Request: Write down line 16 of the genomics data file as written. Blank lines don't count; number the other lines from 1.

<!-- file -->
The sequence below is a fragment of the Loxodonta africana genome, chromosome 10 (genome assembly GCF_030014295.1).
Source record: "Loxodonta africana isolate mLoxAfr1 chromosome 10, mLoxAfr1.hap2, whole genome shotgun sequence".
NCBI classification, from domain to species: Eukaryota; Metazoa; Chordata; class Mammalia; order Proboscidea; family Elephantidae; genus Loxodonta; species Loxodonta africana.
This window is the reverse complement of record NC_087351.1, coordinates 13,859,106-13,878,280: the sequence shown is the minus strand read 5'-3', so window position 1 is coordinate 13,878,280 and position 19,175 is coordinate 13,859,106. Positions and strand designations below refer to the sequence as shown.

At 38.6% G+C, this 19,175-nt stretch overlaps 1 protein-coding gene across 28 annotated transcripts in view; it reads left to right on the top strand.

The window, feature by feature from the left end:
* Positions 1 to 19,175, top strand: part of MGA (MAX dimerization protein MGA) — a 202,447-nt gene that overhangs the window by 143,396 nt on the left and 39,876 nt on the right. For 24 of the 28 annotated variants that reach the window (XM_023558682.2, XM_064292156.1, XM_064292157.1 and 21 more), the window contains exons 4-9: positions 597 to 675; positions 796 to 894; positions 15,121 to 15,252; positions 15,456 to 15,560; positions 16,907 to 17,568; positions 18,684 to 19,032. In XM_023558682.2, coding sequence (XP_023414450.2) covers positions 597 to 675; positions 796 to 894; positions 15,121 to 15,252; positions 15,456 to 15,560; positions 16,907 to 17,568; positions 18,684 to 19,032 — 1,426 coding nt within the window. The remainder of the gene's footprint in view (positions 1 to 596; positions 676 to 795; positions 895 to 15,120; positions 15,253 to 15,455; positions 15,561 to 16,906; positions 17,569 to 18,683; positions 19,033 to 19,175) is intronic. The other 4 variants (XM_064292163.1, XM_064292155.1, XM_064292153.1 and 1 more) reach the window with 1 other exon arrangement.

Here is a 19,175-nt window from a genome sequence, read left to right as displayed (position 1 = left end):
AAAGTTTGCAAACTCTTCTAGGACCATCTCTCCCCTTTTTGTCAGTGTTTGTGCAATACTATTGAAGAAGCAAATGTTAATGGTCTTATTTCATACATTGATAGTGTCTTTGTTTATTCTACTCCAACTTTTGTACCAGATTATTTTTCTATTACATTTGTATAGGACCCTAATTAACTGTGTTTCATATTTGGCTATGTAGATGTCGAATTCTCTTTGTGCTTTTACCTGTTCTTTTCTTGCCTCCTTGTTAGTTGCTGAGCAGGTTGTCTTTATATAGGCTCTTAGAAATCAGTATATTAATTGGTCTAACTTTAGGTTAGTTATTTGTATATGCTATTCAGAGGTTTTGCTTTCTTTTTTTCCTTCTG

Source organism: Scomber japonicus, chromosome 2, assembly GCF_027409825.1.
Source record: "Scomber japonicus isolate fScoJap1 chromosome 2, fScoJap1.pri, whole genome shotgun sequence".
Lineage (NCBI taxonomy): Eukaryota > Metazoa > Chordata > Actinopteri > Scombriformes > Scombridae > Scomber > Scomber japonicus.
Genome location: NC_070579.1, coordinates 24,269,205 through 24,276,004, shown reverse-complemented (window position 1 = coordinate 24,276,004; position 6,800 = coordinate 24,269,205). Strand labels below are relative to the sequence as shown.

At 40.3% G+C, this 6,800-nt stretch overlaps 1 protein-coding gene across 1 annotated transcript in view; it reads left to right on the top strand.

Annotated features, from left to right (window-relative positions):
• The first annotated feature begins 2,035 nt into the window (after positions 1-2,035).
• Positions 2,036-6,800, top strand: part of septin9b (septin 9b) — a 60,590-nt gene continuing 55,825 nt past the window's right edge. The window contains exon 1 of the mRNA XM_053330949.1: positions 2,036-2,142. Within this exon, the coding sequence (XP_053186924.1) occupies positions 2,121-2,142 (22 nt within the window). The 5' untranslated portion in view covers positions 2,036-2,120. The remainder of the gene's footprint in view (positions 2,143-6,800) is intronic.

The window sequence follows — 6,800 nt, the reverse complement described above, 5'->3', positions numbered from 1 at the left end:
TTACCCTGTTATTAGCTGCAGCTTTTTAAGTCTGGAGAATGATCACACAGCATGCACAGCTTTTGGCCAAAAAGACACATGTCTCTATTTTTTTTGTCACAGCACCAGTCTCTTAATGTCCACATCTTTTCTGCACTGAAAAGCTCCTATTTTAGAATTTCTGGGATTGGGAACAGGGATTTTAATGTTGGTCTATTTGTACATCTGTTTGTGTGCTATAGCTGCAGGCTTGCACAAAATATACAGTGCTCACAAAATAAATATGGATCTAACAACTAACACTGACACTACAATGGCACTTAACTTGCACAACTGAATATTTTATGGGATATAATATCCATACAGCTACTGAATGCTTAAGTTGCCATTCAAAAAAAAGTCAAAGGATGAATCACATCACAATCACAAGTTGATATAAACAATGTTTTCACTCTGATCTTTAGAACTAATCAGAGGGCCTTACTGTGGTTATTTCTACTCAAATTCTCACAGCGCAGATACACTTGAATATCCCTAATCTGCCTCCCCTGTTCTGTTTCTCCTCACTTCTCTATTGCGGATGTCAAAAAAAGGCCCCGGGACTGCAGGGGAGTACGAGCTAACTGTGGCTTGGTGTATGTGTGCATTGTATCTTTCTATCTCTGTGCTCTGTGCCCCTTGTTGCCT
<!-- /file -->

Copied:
• The first annotated feature begins 2,035 nt into the window (after positions 1-2,035).